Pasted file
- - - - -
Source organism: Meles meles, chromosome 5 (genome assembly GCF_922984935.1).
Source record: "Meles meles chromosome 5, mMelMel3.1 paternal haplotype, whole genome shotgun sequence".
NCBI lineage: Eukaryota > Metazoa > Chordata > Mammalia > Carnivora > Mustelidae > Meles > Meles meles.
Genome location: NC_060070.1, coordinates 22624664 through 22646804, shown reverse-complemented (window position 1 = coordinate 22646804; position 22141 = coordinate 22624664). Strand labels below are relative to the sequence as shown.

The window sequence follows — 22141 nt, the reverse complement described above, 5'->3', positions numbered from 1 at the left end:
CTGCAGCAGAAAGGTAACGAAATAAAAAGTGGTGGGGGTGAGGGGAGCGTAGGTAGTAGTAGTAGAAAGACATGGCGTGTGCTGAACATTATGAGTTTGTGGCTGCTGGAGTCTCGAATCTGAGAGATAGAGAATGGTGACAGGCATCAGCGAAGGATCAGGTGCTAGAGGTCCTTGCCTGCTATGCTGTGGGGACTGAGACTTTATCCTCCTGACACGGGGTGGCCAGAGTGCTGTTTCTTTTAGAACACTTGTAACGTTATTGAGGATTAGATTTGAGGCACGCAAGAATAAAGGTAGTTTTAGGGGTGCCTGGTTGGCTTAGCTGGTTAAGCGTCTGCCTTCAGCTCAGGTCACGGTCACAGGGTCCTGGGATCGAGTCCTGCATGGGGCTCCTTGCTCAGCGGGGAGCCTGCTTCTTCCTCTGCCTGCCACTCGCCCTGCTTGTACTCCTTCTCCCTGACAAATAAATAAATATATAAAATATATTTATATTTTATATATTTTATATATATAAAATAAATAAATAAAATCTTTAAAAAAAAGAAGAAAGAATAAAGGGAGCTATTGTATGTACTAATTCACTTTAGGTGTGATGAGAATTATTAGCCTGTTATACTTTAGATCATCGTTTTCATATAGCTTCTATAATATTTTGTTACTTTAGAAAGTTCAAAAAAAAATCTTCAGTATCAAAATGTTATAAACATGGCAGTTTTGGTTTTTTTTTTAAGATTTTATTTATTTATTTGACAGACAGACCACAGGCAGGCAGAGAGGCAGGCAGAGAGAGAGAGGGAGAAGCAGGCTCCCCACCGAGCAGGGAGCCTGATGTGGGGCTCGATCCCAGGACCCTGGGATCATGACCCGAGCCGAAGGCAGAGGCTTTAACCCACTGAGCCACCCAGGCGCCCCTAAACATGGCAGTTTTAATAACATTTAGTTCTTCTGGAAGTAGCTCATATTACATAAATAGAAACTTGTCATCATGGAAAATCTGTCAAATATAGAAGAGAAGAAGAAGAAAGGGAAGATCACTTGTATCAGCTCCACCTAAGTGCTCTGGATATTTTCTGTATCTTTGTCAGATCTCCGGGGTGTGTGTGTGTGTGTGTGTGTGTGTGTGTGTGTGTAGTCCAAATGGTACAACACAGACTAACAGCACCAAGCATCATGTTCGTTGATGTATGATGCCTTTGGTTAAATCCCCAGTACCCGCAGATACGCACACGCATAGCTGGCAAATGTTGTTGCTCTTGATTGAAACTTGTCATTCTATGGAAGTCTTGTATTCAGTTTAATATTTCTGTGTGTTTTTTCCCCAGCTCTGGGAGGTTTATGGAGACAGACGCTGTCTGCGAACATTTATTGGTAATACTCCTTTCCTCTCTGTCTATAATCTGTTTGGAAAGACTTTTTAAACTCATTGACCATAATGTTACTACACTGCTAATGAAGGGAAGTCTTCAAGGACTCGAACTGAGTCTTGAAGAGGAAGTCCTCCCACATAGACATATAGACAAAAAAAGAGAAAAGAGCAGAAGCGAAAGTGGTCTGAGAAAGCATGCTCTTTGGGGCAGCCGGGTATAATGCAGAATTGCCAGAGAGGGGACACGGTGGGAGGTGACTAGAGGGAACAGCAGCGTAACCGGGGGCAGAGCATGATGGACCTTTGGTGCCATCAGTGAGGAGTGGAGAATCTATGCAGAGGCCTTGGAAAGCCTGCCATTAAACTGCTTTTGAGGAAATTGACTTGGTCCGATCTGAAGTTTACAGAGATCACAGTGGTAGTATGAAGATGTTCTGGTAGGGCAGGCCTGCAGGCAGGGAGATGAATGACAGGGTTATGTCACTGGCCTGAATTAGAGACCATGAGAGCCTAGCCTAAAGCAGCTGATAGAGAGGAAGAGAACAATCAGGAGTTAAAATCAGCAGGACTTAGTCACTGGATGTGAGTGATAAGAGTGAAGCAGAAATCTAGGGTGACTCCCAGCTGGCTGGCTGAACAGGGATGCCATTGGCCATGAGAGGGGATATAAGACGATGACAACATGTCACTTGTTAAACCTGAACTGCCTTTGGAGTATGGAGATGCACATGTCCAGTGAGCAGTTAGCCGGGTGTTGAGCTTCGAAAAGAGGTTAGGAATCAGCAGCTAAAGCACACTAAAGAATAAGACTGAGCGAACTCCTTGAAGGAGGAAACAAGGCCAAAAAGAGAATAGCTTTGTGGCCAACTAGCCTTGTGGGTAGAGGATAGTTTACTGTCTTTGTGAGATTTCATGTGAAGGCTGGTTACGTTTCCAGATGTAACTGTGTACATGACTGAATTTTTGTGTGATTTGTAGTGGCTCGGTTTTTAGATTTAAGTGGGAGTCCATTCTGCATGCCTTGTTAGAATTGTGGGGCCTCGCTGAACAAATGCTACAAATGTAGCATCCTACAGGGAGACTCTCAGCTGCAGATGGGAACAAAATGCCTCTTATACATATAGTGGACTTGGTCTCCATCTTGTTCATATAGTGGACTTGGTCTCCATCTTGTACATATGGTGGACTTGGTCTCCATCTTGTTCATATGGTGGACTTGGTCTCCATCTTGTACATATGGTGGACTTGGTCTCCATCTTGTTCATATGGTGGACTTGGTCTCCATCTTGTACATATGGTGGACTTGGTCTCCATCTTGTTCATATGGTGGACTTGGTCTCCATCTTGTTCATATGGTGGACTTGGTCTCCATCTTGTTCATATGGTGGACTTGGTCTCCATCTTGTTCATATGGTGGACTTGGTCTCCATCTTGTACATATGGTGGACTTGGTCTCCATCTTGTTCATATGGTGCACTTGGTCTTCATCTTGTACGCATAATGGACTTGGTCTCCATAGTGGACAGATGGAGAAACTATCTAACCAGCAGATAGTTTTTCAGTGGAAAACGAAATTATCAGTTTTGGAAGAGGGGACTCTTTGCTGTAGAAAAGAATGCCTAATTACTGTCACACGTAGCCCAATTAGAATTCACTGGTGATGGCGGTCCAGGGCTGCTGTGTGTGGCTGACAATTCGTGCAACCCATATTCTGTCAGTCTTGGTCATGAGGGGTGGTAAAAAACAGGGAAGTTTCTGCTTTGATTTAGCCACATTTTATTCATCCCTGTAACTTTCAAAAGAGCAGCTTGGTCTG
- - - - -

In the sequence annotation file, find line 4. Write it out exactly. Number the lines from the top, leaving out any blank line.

Genome location: NC_060070.1, coordinates 22624664 through 22646804, shown reverse-complemented (window position 1 = coordinate 22646804; position 22141 = coordinate 22624664). Strand labels below are relative to the sequence as shown.